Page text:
In a recent speech delivered by Senator Helen Coonan, I was impressed by some of what she said about the changing nature of the world. Coonan is Australia’s Minister for Communications, Information Technology and the Arts (yeah, we like to give ’em broad portfolios down in Australia)
Her speech was entitled “An Integration Plan for Digital Migrants”, and although there didn’t seem to to be a lot of action points for a “plan” as such, I found it an interesting speech. Of course, a lot of her talk will sound quite familiar to many of us who live in the educational blogosphere, but it’s good (and unfortunately somewhat unusual) to hear insights like these coming from the political world.
Among other things, Coonan said…
Digital immigrants are, on the whole, outpaced by the hoards of digital natives who do not see technology as technology but as an appendage. It’s not technology to the teens – it’s routine, it’s run-of-the-mill, it’s life.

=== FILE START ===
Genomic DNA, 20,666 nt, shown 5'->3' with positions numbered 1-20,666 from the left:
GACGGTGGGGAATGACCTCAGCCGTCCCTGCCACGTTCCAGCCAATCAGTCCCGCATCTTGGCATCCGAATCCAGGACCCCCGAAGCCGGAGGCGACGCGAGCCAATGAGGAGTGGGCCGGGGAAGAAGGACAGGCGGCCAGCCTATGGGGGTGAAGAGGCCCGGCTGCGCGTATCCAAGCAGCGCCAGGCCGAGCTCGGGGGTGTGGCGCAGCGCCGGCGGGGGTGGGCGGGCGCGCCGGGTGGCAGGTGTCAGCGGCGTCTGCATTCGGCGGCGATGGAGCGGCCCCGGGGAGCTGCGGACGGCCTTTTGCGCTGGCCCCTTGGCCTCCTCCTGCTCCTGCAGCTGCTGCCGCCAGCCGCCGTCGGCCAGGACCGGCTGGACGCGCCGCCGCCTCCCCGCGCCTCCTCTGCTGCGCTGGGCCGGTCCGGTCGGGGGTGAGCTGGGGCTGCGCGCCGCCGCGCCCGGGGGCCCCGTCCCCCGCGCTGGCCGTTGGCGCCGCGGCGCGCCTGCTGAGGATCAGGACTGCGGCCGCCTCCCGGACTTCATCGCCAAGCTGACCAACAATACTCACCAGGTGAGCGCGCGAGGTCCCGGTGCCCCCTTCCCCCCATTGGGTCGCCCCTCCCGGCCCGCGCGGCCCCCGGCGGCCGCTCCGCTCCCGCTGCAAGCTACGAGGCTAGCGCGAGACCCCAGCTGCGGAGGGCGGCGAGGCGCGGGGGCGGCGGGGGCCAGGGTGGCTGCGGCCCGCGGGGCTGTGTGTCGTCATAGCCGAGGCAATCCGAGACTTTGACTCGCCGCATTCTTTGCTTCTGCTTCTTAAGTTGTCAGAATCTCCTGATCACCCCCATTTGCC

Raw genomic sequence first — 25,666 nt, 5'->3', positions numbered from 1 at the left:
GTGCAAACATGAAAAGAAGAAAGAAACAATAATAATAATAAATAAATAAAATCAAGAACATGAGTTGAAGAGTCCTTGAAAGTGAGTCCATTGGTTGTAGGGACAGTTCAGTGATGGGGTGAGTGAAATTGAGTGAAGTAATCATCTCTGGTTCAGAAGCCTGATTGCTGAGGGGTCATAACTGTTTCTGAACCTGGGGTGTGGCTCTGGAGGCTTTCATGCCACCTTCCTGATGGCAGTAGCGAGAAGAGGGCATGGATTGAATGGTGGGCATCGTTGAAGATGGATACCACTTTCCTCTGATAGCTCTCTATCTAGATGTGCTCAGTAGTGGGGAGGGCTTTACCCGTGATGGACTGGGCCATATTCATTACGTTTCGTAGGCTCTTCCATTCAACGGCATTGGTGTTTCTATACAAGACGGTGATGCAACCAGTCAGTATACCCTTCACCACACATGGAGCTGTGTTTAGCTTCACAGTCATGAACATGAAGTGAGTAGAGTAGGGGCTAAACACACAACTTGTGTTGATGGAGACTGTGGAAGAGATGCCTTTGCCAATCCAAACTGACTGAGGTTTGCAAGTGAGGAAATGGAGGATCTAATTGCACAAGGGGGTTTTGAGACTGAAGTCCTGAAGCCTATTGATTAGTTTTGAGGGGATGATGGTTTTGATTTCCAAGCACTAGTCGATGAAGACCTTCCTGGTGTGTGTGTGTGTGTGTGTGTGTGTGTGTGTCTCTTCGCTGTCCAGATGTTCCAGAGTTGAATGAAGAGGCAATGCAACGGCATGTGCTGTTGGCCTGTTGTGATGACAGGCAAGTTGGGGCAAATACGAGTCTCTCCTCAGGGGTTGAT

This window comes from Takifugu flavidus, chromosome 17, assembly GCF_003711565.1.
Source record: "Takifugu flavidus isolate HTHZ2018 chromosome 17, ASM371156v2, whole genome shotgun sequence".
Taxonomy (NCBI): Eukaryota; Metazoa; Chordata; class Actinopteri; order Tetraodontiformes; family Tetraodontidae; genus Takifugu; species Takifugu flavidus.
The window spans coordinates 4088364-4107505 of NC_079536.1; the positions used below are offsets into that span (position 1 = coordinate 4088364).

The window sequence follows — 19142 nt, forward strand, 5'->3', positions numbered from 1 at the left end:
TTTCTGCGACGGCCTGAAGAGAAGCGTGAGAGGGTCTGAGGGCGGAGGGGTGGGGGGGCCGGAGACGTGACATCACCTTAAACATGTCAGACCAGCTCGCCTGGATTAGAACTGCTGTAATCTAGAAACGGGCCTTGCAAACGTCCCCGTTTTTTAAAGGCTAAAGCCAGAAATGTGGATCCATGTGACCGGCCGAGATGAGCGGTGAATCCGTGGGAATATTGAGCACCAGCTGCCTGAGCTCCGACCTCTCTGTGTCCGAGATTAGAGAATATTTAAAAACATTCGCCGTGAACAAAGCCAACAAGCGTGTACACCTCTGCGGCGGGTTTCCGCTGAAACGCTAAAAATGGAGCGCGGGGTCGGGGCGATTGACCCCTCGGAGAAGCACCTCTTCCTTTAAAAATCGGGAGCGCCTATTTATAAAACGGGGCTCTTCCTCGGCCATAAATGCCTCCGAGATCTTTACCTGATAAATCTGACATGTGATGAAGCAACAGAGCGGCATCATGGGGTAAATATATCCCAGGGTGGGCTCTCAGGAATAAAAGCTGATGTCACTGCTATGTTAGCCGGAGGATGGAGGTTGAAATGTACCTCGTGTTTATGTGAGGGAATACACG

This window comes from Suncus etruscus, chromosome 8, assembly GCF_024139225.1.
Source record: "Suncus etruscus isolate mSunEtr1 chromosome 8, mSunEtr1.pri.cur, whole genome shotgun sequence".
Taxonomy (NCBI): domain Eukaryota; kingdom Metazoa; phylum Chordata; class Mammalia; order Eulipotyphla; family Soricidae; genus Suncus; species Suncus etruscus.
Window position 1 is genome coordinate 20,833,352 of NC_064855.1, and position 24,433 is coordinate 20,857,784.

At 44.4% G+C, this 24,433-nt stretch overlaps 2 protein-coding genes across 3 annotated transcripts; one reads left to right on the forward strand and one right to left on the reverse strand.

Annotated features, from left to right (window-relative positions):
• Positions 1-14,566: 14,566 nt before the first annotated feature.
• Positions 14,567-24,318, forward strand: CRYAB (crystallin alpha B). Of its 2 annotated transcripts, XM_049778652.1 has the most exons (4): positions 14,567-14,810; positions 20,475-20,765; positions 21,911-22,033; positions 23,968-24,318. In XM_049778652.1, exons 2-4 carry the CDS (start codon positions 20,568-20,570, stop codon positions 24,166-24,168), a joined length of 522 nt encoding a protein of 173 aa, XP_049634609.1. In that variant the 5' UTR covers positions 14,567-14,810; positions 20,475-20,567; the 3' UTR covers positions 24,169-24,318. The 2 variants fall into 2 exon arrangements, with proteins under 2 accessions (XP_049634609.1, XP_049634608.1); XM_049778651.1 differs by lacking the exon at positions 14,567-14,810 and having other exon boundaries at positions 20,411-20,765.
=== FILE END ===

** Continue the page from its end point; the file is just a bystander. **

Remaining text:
They don’t marvel about how their mobile or their computer has made their life easier or more convenient – they can barely remember a time when these essentials did not exist.
The Pew Internet Project in the US found that the average 21 year old has, in all probability, spent 5000 hours playing video games, exchanged around 250,000 e-mails, instant messages, and phone text messages, and has spent 10,000 hours on a mobile phone and 3500 hours online.
These same 21 year olds are more likely to access their news and opinion online, do research online and shop online. They date online and can even pray online. For advertisers they are fast becoming the ‘lost generation’.
They are fickle consumers, are difficult to tie to one place and they are increasingly sceptical of attempts to market to them through their online communities or other new wave mediums.
These are surprisingly insightful words from a politician and ones that make me very glad to think that maybe, just maybe, someone at government level actually gets it. Good onya Helen.
Here is the whole speech if you’d like to check it out.
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